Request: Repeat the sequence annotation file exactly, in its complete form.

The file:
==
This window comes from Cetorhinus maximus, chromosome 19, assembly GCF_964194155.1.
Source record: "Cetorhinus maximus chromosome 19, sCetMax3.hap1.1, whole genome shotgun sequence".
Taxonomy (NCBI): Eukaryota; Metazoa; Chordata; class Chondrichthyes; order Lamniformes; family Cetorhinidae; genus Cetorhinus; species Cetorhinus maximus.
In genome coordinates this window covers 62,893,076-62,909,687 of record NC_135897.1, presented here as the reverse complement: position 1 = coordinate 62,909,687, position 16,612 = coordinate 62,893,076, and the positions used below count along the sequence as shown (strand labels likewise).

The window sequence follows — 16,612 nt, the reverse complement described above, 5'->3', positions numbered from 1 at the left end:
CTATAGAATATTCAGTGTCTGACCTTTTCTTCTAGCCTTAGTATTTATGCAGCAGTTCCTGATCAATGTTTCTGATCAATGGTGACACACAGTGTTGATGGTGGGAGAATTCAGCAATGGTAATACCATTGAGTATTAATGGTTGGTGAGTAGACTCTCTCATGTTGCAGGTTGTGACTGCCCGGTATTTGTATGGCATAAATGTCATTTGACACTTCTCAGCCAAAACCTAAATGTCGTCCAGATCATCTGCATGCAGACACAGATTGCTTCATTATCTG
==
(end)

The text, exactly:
This window comes from Cetorhinus maximus, chromosome 19, assembly GCF_964194155.1.
Source record: "Cetorhinus maximus chromosome 19, sCetMax3.hap1.1, whole genome shotgun sequence".
Taxonomy (NCBI): Eukaryota; Metazoa; Chordata; class Chondrichthyes; order Lamniformes; family Cetorhinidae; genus Cetorhinus; species Cetorhinus maximus.
In genome coordinates this window covers 62,893,076-62,909,687 of record NC_135897.1, presented here as the reverse complement: position 1 = coordinate 62,909,687, position 16,612 = coordinate 62,893,076, and the positions used below count along the sequence as shown (strand labels likewise).

The window sequence follows — 16,612 nt, the reverse complement described above, 5'->3', positions numbered from 1 at the left end:
CTATAGAATATTCAGTGTCTGACCTTTTCTTCTAGCCTTAGTATTTATGCAGCAGTTCCTGATCAATGTTTCTGATCAATGGTGACACACAGTGTTGATGGTGGGAGAATTCAGCAATGGTAATACCATTGAGTATTAATGGTTGGTGAGTAGACTCTCTCATGTTGCAGGTTGTGACTGCCCGGTATTTGTATGGCATAAATGTCATTTGACACTTCTCAGCCAAAACCTAAATGTCGTCCAGATCATCTGCATGCAGACACAGATTGCTTCATTATCTG